In 2013, we checked out Sega Retro Gaming to mark the 30 year anniversary [July 1983] launch of the Sega SG-1000 and SC-3000. We also checked out the Sega Master System as these were the last ever 8-bit video game consoles manufactured by Sega built using the Z80 chip.

Here, we installed an emulator on a modern-day computer and downloaded ROMs in order to play some classic Sega retro games. Now we would like to play these game on real hardware via Master Everdrive.
Let’s check it out!

Description
The Master Everdrive is a multi-cart for the Sega Master System which loads ROMs in the console itself: Store ROM files on SD card. Plug SD card into Everdrive and load Everdrive into Master System cart slot.

Features
The Master Everdrive Printed Circuit Board (PCB) is built by @krikzz and contains the following features:
  • FRAM for game saves (no battery required)
  • Max supported ROM size is 8Mbit (1Mbyte)
  • SMS and SG-1000 games are supported
  • Save RAM data can be stored or loaded from the SD card
  • Cartridge used on Game Gear via Master Gear Converter
  • Codemasters and Sega mappers are supported
  • SD/SDHC cards supported up to 32GB
  • FAT16 and FAT32 support
Therefore, the Everdrive allows entire library of SG-1000 + Master System games on a single cartridge! Note: valid binary files should have extension *.sg [SG-1000] *.sc [SC-3000] *.sms [Master System]

Requirements
Purchase the following equipment in order to play classic 8-bit Sega retro video games on real hardware:
  1. Sega Master System
  2. Master Everdrive
  3. SD card [storage]
  4. USB SD card reader
  5. CRT TV [optional]

1. Sega Master System
 Amazon  Sega Master System 1
 The Rage  Shop Sega [incl. SMS]
 eBay  SEGA Master System Original

2. Master Everdrive
 Stone Age Gamer  Master Everdrive (Deluxe Edition)
 Retro Towers  Master Everdrive (Cartridge Form) With Shell
 eBay  Everdrive Sega Master System + Carcasa

3. SD card
If / when you buy a Master Everdrive from Stone Age Gamer there is an option to include 2GB SD card.

4. SD card reader
Some computers do not have an SD drive therefore is may be necessary to buy a USB SD card reader.

5. CRT Television
Optional extra however a CRT Television would be necessary to play Light Phaser games like Rambo III.

Instructions
Here are some You Tube videos on the Master Everdrive beginning with this cool Cart Review "tutorial":
 You Tube  Fantastic Flashcarts
 You Tube  SMS Flashcart Demo
 You Tube  Master Everdrive Opening

Homebrew
Finally, we would like to play many of the SG-1000 + Master System Homebrew games available on real hardware via the Master Everdrive! Checkout SMS Power web site especially Homebrew + Competitions.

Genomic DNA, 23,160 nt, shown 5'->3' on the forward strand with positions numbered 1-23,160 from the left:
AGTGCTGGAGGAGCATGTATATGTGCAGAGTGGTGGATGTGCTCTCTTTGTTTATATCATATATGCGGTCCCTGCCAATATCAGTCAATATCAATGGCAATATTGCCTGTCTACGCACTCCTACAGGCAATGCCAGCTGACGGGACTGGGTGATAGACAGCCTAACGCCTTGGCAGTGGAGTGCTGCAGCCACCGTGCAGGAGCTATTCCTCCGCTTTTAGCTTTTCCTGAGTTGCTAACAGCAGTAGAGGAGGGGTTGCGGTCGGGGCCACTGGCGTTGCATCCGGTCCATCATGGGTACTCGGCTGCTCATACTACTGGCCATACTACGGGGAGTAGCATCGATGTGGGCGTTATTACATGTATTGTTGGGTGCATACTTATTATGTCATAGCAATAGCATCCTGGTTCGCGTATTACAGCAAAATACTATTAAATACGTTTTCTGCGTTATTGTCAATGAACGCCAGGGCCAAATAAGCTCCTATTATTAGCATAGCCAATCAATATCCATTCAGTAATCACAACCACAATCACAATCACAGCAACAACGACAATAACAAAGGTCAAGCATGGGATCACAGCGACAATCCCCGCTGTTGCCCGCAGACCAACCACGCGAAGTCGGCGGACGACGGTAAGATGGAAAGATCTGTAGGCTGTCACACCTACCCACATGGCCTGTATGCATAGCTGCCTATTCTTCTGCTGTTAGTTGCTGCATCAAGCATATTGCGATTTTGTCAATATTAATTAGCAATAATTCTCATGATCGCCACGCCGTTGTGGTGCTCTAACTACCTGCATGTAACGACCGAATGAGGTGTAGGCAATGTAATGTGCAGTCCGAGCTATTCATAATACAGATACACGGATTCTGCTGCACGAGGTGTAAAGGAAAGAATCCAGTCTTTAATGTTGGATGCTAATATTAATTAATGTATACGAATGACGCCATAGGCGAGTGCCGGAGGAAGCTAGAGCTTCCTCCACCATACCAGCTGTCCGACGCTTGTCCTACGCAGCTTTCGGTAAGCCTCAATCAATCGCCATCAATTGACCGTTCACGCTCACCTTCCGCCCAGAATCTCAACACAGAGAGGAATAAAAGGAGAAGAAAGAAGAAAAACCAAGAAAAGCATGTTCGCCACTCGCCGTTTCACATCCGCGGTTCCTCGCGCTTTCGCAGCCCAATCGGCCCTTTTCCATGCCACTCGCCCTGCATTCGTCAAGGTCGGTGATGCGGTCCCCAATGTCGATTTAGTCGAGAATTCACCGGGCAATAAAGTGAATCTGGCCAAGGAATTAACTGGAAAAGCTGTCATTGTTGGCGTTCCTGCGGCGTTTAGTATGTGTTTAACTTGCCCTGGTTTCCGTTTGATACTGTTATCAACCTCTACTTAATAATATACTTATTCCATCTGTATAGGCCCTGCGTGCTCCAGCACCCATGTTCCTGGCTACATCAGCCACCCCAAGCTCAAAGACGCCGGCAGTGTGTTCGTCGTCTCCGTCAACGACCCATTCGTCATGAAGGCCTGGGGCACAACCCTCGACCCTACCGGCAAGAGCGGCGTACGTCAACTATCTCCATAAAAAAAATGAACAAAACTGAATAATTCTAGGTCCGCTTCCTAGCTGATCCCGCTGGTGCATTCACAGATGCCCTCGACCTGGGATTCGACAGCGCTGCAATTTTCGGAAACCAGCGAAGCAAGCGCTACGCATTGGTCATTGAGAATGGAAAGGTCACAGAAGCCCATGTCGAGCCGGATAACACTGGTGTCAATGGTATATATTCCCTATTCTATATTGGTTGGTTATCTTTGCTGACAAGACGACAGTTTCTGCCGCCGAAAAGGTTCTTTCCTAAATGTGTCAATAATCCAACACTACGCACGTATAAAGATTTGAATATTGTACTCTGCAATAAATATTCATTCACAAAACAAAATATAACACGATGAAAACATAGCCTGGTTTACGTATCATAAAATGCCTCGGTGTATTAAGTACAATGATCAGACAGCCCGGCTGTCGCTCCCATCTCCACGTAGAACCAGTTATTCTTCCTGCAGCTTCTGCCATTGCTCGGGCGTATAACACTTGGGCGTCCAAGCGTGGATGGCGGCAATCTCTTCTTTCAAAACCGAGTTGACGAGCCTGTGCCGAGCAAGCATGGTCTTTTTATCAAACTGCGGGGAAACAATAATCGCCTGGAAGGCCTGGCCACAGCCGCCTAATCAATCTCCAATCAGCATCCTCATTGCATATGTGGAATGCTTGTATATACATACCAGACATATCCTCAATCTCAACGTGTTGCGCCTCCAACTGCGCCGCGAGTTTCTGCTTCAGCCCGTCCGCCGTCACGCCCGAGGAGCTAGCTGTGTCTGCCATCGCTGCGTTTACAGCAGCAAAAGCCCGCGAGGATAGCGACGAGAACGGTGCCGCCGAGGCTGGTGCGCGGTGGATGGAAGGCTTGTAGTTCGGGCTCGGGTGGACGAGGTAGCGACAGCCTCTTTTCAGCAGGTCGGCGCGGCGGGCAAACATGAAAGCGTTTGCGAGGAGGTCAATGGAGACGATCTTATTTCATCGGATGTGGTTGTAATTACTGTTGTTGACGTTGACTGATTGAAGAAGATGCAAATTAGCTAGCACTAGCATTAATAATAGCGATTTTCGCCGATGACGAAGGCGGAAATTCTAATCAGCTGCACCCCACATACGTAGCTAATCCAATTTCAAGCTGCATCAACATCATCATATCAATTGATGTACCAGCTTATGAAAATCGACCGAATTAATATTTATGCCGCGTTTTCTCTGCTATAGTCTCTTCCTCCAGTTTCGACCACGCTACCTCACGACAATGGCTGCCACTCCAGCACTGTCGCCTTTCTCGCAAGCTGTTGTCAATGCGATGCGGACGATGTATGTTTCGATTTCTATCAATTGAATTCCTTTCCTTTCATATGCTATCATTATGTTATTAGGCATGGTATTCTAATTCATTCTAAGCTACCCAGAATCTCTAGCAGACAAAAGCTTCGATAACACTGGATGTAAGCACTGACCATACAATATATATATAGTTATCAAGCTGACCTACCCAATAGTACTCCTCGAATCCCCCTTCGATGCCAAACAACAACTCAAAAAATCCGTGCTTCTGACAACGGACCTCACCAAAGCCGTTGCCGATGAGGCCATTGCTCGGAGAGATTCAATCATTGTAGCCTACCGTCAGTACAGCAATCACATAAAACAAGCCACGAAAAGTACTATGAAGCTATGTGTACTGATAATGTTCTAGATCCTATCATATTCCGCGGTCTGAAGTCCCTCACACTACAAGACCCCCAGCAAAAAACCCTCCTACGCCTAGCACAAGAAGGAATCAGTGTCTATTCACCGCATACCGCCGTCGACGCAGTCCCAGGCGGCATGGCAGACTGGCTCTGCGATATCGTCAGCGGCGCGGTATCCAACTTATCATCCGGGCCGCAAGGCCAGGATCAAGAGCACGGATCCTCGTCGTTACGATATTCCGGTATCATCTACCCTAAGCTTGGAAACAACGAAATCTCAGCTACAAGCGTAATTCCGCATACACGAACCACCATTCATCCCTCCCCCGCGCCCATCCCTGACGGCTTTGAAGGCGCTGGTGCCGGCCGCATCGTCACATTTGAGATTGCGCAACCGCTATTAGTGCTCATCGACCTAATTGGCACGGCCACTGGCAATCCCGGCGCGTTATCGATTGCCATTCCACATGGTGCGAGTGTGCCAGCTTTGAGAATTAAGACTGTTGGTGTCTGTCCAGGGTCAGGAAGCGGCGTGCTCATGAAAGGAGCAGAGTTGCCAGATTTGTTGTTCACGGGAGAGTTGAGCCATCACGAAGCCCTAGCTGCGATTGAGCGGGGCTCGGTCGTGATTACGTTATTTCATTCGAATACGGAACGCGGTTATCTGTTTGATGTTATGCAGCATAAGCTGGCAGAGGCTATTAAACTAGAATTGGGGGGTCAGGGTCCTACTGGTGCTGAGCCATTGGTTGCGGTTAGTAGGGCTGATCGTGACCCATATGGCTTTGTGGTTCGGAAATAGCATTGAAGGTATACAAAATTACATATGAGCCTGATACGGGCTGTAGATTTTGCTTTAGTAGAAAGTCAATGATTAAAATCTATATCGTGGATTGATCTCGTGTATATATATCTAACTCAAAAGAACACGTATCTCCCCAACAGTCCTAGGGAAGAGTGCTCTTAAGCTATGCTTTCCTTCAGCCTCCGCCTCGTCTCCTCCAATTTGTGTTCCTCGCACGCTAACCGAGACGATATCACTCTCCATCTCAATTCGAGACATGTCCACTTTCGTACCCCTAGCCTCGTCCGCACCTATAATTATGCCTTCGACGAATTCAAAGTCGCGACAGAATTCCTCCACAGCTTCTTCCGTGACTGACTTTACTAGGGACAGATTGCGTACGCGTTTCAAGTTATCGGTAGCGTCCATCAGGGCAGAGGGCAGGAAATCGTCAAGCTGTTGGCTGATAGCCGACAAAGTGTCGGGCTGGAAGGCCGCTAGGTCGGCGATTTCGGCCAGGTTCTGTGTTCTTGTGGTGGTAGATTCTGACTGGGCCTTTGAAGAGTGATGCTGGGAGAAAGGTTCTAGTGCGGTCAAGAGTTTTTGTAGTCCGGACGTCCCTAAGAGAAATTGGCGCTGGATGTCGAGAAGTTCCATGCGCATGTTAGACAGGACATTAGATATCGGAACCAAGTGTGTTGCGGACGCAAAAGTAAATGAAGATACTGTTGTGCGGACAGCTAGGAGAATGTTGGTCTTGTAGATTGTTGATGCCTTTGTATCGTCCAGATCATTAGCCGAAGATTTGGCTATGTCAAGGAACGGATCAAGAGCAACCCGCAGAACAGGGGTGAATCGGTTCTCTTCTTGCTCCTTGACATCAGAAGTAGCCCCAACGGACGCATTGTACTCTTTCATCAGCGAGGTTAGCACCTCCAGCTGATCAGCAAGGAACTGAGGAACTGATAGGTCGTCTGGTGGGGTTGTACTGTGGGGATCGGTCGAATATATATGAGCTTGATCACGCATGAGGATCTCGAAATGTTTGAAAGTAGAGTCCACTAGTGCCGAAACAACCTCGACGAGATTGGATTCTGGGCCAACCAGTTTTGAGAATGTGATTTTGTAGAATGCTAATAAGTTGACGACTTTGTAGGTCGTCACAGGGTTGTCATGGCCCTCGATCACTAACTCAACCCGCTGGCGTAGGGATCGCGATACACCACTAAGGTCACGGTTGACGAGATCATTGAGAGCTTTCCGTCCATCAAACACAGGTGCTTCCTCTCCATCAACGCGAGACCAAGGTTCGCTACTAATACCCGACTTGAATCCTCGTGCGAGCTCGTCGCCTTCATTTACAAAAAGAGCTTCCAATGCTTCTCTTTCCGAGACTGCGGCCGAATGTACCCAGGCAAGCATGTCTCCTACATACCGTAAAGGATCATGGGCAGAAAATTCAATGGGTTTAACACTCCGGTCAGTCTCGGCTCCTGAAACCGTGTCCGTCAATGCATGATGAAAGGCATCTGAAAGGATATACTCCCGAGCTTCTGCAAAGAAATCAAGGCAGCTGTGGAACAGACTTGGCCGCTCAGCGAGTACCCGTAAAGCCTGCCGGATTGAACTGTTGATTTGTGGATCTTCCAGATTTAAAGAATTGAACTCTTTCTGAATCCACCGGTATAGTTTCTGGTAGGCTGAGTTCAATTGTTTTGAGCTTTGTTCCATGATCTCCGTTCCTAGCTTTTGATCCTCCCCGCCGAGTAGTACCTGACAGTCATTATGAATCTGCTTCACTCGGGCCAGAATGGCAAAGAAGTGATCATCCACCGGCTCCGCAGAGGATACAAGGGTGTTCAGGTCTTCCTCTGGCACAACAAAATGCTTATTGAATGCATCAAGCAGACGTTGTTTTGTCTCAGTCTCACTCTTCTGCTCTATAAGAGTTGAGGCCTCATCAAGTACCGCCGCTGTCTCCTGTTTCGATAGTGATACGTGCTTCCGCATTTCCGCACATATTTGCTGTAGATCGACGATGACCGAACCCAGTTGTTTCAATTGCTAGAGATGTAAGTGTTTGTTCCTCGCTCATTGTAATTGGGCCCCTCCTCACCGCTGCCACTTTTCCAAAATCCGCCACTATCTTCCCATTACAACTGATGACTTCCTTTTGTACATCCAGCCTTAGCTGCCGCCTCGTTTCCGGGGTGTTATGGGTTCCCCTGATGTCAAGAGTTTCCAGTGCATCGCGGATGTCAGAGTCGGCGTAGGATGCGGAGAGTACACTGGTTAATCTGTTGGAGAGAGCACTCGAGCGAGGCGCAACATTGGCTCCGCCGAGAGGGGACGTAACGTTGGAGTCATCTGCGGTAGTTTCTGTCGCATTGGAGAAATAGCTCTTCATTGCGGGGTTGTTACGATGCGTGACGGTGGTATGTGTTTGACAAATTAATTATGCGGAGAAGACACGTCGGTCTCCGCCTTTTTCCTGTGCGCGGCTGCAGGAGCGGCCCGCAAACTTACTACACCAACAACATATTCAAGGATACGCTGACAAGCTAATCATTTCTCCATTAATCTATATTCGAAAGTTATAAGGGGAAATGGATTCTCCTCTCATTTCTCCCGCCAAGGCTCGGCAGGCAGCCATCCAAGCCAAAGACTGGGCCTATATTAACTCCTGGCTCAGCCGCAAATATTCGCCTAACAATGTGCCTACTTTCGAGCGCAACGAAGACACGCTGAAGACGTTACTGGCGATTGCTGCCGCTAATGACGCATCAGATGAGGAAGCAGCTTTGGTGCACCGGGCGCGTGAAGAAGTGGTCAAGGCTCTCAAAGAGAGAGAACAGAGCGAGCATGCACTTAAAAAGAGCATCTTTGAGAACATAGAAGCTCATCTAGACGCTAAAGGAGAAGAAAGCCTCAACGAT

Choices to build your own 8-bit Sega Homebrew games generally result in 2x options: writing game code in pure Z80 assembly or writing game code in C and using cross compiler to generate the binary output. References: Sega Console Programming or z88dk Programming Setup or z88dk Programming Sample

Either way, it is imperative there are enough clock cycles, i.e. at least 26 clock cycles, between two Video RAM (VRAM) writes when in the active phase. Otherwise VRAM corruption will occur as graphics glitches!

Emulation
Emulate graphics on real hardware to check for potential glitches in the Visual Display Processor (VDP). Download Emulicious emulator. Setup Options | Emulation | Master System | Emulate VDP constraints.

Example
Download and extract "Hello World". Launch ConTEXT editor, choose File menu, Open, "Hello World.asm" Follow Sega Console Programming to setup ConTEXT F9, F10, and F11, keys. Now setup the F12 key:

F12 - Emulicious Execute: Emulicious.bat
Parameters: "%poutput.sms"
Start in: C:\PathTo\Emulicious-with-Java

Press F9 to compile and link "Hello World.asm". This generates the "output.sms" binary file.
Press F12 to run Hello World in Emulicious emulator [Emulate VDP constraints real hardware]

Summary
To summarize, the Master Everdrive is a great way to play classic Sega retro games on real hardware.
It also makes it possible to play many of the Homebrew games available on the Sega Master System.

In 2014, we checked out z88dk as a way to write our own Homebrew game code in C language as an alternative to pure Z80 assembly. This is how 3D City and other SMS homebrew games were built.

Unfortunately, it seems that the z88dk does not allow for enough clock cycles between multiple VRAM writes, which results in graphics glitches! The devkitSMS, however, does not seem to have this issue J

This will be the topic in the next post.

Friday, March 17, 2017

Large Scale C++ Projects II

In the previous post, we discussed Levelization to help reduce link-time dependencies in Large Scale C++ Projects. Now let's build here to discuss Insulation techniques to help reduce compile-time dependencies.

Insulation
Insulation is the process of avoiding or removing unnecessary compile-time coupling.
Insulation is a physical design issue whereas encapsulation refers to logical design.

If a component can be modified without forcing clients to recompile is said to be insulated.
The following sections list techniques to minimize excessive compile-time dependencies:

Remove Private Inheritance
Private Inheritance exposes some but not all functions in private base class to clients of derived class.
 // base.h
 #ifndef _INCLUDED_BASE
 #define _INCLUDED_BASE





 class Base
 {
 public:
     Base()  {}
     ~Base() {}

     void f1(int);
     int f1() const;
 };
 #endif//_INCLUDED_BASE
 // myclass.h
 #ifndef _INCLUDED_MYCLASS
 #define _INCLUDED_MYCLASS